Visula Effects Making of Dark Knight
An ambitious, full-bodied crime epic of gratifying scope and moral complexity, this is seriously brainy pop entertainment that satisfies every expectation raised by its hit predecessor.” – Variety
“The Dark Knight is spectacular, visionary blockbuster entertainment.” – Empire
Batman hopes to hang up his cape and hand over crime-fighting duties to District Attorney Harvey Dent. But the arrival of clown-faced master criminal The Joker forces the masked vigilante to question everything he stands for…
With The Dark Knight, BUF continues its artistic collaboration with director Christopher Nolan and his team, this being the third film on which he and Pierre Buffin have worked together.
For The Dark Knight, BUF was assigned the spectacular opening shot of the film and new intriguing challenge from director Nolan, the creation of Batman’s “Spy Vision”. In the film, Bruce Wayne develops a new technology that is able to detect the electromagnetic waves emitted by cell phones. By scanning the waves’ behavior in space, the device allows Wayne to visualize in three dimensions any environment in which a cell phone is turned on
Since nothing like this exists in the real world, it was up to Pierre Buffin, VFX Supervisor Dominique Vidal and the team to figure out what this technology could look like. “We started with the concept of sonar.” Vidal remarks, “Except that you can’t see a sonar wave. So, we did tons and tons of tests. We tried waves, metaballs, smoke, particles, etc.” This testing period involved intensive collaboration between BUF’s in-house R & D team led by Xavier Bec and lasted eight months. This research allowed BUF to be extremely efficient in the execution of these shots, the subsequent production period for the shots lasted only four months.
“Chris Nolan wanted the waves to bounce back off obstacles, but also to partly travel through them. In addition, the device needed to feel harmless, and not look like X-Ray. We considered allot of different details of what this could look like, for example: how fast should the wave go? how much of it should bounce back? how fast it should deteriorate? how it would dissipate? etc.,” Vidal continues. “In the end, we managed to find the right combination of wave frequency, speed and rhythm. It was basically a CG wave on which we added some noise. All our work on the movie was created using proprietary software.”
BUF also designed the environments in which the “Spy Vision” is used. This wave animation plays a key role in the Prewitt building sequence, where Batman uses it to locate hostages. The device is also featured in the Batcave monitor room, where dozens of monitors visualize different locations — an environment reminiscent of the Architect Room that BUF created for The Matrix Reloaded.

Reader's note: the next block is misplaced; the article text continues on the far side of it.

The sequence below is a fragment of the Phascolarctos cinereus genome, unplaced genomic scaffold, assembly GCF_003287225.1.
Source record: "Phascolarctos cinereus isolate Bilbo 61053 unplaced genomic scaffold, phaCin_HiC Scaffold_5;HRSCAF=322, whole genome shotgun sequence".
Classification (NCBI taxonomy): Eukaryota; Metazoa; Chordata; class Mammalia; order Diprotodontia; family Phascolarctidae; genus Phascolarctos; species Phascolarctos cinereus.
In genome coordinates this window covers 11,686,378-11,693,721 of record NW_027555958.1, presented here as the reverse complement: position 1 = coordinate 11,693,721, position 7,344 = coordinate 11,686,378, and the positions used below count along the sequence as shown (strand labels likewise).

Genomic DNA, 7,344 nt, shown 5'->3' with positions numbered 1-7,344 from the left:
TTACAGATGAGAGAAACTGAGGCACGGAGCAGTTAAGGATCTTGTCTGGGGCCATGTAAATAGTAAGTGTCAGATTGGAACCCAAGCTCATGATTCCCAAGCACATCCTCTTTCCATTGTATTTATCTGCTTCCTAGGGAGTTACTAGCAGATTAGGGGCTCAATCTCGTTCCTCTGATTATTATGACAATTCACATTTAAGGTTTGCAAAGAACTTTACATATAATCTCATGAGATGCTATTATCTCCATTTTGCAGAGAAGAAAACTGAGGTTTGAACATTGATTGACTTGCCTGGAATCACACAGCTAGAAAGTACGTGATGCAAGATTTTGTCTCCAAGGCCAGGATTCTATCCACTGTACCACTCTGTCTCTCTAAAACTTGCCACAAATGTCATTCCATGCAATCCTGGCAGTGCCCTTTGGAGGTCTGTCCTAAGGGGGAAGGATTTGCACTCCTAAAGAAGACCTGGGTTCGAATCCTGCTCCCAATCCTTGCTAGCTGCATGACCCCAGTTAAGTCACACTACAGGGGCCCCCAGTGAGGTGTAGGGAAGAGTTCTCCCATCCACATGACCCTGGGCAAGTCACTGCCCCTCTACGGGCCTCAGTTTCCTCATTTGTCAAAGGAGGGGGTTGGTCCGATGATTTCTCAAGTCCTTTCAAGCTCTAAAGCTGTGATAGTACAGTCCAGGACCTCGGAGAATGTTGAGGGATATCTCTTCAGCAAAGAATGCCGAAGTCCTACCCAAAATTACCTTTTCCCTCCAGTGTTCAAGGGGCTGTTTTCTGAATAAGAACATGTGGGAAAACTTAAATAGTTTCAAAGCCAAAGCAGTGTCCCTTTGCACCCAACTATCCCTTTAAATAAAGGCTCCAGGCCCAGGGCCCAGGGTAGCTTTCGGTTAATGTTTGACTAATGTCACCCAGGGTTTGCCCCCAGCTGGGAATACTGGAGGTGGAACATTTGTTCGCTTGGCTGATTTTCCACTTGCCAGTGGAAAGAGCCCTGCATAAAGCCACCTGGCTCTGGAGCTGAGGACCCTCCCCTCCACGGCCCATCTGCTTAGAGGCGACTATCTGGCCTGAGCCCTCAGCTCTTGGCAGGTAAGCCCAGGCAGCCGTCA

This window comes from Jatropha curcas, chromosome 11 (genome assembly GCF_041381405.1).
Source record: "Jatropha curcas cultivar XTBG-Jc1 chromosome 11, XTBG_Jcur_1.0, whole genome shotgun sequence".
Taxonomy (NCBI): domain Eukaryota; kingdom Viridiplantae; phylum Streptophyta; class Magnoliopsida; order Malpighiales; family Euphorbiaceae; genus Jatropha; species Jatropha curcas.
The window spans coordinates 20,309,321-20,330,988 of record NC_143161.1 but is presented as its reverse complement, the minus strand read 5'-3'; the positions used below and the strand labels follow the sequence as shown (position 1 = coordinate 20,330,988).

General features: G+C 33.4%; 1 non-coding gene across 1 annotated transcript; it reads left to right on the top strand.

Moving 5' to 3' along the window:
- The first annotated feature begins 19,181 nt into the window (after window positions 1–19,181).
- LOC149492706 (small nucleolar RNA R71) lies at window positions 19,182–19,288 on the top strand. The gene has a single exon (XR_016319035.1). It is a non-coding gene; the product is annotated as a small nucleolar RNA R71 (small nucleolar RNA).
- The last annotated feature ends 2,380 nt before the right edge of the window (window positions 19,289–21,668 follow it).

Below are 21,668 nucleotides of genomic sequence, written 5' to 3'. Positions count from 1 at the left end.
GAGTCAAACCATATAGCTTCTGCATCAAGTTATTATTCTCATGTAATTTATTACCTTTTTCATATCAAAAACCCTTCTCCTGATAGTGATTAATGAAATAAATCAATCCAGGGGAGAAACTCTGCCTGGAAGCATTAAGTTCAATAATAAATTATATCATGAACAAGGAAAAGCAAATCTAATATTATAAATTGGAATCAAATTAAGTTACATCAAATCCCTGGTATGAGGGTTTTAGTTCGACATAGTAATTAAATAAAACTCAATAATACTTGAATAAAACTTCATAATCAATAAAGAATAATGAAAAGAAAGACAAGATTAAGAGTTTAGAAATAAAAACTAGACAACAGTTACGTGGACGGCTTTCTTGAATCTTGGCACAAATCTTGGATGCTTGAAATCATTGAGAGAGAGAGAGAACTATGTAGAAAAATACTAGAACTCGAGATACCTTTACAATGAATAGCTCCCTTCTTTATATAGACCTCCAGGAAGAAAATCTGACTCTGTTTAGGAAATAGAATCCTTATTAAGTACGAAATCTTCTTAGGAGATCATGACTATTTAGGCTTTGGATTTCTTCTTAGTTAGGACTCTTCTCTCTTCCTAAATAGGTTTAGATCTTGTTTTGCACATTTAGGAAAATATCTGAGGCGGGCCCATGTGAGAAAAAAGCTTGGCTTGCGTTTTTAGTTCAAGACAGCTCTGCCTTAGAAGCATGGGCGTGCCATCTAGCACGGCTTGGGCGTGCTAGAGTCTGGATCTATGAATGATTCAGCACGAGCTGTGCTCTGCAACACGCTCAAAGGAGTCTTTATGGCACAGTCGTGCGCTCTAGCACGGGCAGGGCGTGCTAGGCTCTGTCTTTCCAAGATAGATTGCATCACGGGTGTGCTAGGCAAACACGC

The first step was to build each environment by modeling layers upon layers of geometries, because in Spy Vision, all volumes are translucent except when hit by a wave. “We had to see across the rooms all the way through, including the city in the background with traffic in the streets, etc.” Vidal remarks. “It was amazingly complex. And we had to do it for each one of the monitors in the Spy Vision scenes in the Batcave. It was a very detailed for something that was only meant to be part of the background, each screen had to show people with phones doing different activities. In order to get enough material, we filmed our families, our apartments, our offices, etc., using BUF’s proprietary pipeline to shoot references for the key frame animation. The amount of work that those Batcave monitor room shots required was insane!”.
Finally, BUF had to prepare the shots to be rendered for IMAX resolution. This unique requirement added an enormous challenge to a project that was already very challenging. VFX are usually created at a 2K resolution but full IMAX resolution exceeds 8K x 6K, with a single uncompressed frame representing around 200 Mb of data. BUF treated IMAX resolution at either 5.6K or at 4K anamorphic, depending on the shot. 3D renders and 2D elements were created at one or the other of these resolutions. “It is much heavier to handle, but in the end, you really obtain a quality that clearly sets the movie apart from anything that one can see on a DVD at home,” Vidal notes.
“I’m very proud of the work,” the film’s VFX Supervisor Nick Davis concludes. “A lot of people won’t even know what we did. All the houses did a fantastic job, and they really took on the IMAX challenge with great enthusiasm.”